Seems I’ve made a tangled mess of things!
You may or may not have noticed that I’ve skipped several weeks of this 12-wk series. If you’ve been following along, I hope you’ve gained some insight into your own heroine’s journey from the ‘experts’ – Joseph Campbell, Maureen Murdock, and Victoria Lynn Schmidt. That said, I hope you don’t mind if I call it a wrap.
My original intention was to relate this journey to how a woman finds her voice, learns to be content, and shares joy. But in the spirit of a Netflix show that seems to be all the rage (Tidying up with Marie Kondo) – if it doesn’t give you joy, throw it out.
So, just as I decided to never watch another episode of Marie Kondo after the first one, I’ve decided I need to let this series go. I found it began to be more of a chore than a joy – perhaps because I’m tied up in a big client writing project and am working to finish my business book. But also because:
- the exercise became too academic and not as reflective as I’d hoped.
- I found nothing profound in Campbell’s approach.
- I struggled to relate to Murdoch’s emphasis on the feminine/masculine dichotomy with the idea of rejecting and accepting – I think I look at life more holistically maybe?
- I will resist any blogging series that will span more than a few weeks at most. I loved the daily A2Z of April and the Bits-of-Joy in July. I find daily writing on a particular theme to be exhilarating because the posts can be short, pithy, and reflective.
- I would recommend Murdoch’s book if you are looking for an opportunity to dig into your mother/daughter, father/daughter issues in a journaling exercise. She offers some good stuff – just not for me right now.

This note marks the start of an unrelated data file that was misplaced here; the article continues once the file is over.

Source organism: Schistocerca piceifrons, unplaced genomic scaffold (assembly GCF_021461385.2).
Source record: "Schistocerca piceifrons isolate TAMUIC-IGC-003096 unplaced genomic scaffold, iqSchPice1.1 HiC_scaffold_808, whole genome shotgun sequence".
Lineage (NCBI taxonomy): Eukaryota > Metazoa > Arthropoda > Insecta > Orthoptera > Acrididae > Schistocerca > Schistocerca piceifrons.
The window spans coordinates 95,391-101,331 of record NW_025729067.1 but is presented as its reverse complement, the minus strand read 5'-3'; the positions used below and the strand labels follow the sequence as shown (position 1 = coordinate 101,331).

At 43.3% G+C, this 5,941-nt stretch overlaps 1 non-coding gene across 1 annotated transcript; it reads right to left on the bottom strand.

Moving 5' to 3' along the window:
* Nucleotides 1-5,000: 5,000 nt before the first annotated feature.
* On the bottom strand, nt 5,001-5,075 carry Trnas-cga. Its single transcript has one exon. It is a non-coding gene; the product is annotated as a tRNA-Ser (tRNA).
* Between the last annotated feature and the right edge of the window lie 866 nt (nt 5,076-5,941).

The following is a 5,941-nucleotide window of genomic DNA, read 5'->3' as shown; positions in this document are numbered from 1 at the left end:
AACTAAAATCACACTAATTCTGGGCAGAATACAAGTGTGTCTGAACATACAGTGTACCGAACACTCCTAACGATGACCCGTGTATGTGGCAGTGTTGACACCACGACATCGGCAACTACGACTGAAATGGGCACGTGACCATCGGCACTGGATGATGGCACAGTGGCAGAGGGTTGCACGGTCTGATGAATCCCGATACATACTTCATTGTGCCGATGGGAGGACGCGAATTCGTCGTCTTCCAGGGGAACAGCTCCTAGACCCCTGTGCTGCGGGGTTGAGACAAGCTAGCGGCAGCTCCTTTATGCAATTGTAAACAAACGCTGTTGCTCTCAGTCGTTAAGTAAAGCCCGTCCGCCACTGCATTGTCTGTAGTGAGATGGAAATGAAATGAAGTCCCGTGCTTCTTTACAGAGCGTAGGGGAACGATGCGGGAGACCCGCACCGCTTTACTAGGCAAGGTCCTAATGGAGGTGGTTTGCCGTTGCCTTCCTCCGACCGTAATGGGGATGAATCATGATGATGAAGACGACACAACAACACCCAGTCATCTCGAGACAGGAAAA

Because I don’t want to leave anyone totally hanging, the gist of the journey is that the heroine hits rock bottom – everything falls apart, she feels lost, alone, and frightened – and then through mentorship and the help of others, she gains inner courage and wisdom. In my experience, this is – indeed – the journey of midlife.
But rather than being cyclical, in my experience, the heroine’s journey looks more like this:
That said, a few quotes from Stages 6-9 of Schmidt seem to sum up Midlife nicely:
- She goes through her own awakening and comes out willing to accept help from others.
- She can’t be betrayed again because she has her own strength and self-realization that can’t be taken away from her.
- She accepts others as they are and embraces the female aspect of supporting one another.
- She begins to see the oneness that we all share together.
- She lets someone else lend her a hand, give her a boost, and, in turn, that person will be exposed to the benefits of going on an inner journey.
- She sees the big picture of life and realizes she can’t ever go back to the woman she once was and she doesn’t want to.
- She has learned to set boundaries, take action, and listen to her own inner voice
[Schmidt, Victoria Lynn. 45 Master Characters, Revised Edition: Mythic Models for Creating Original Characters. F+W Media. Kindle Edition.]
In My Experience
Each week I offered a bit of how my experience with the different stages of the journey. Today, instead I’d like to share a poem I wrote in 1994 (at 31) for a friend celebrating her 49th birthday. I had recently gone through my first cycle of the heroine’s journey and felt like I’d been to hell and back!
Your Heroine’s Journey Experience
- Have you found your journey to be like climbing a mountain or traversing a valley? Has it been cyclical? Or more like a roller coaster?
- Which of Schmidt’s quotes resonates most for you as you’ve traveled your heroine’s journey through the darkness into new awakening?